The U.S. House of Representatives is still attempting to find ways to punish video game companies that develop violent video games. This time, it is coming through their latest attempt to reform the tax code. The House Ways and Means Committee released an executive summary of the Tax Reform Act of 2014, promising to fix “our broken tax code so that it works for American families and job creators.”
The goal of this Act, in theory, is to help generate additional jobs for the U.S. worker and expand economic growth. Part of the way to do this can be found on page 19, reducing the corporate tax rate to 25% and give a permanent R&D tax credit to American businesses. The R&D credit is there to help encourage innovation and give U.S. Corporations a competitive edge. There is an exception to this, found on page 24:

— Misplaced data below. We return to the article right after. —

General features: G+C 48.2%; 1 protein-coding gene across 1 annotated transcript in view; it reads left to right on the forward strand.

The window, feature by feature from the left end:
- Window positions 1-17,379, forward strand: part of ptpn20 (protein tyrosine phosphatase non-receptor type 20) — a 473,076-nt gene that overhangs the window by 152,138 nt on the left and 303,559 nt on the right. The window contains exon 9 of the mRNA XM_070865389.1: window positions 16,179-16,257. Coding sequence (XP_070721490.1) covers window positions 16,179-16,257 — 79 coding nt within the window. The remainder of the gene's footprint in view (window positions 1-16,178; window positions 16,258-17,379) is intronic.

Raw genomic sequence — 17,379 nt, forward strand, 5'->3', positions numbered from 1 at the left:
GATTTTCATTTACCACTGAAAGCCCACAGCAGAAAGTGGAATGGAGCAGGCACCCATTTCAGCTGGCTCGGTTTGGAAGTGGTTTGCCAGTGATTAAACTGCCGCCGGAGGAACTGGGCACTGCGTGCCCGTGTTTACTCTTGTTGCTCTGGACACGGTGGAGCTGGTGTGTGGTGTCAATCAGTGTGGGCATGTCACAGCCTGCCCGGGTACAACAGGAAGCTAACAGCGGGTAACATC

This is highly troublesome, as it is attempting to indirectly control what video game developers can and cannot create. This is strongly implied on page 26, where they explain why they are reforming the business tax credits:
The House Ways and Means Committee defined what they are doing is using the tax code to not pick who wins or loses in the business world. In theory, this is meant to level the playing field by repealing all business tax credits with three exceptions. Since some video game developers are excluded from the R&D tax credit, it stands to reason it is done to discourage innovation and the development of future violent video games.
In other words, this is an attempt to use the tax code to indirectly restrict First Amendment rights to video game developers. This sort of action should not go unchallenged. If this goes through, it will disincentivize video game developers and potentially hurt a large number of companies. The consequences of it could be far reaching, including video game developers leaving the U.S. to create games in different countries.
It is important for the video game community to act now and stop this before it can gain traction. Tell your friends. Get in contact with your Representative. Start a petition. It is vital that the video game community does something before it is too late.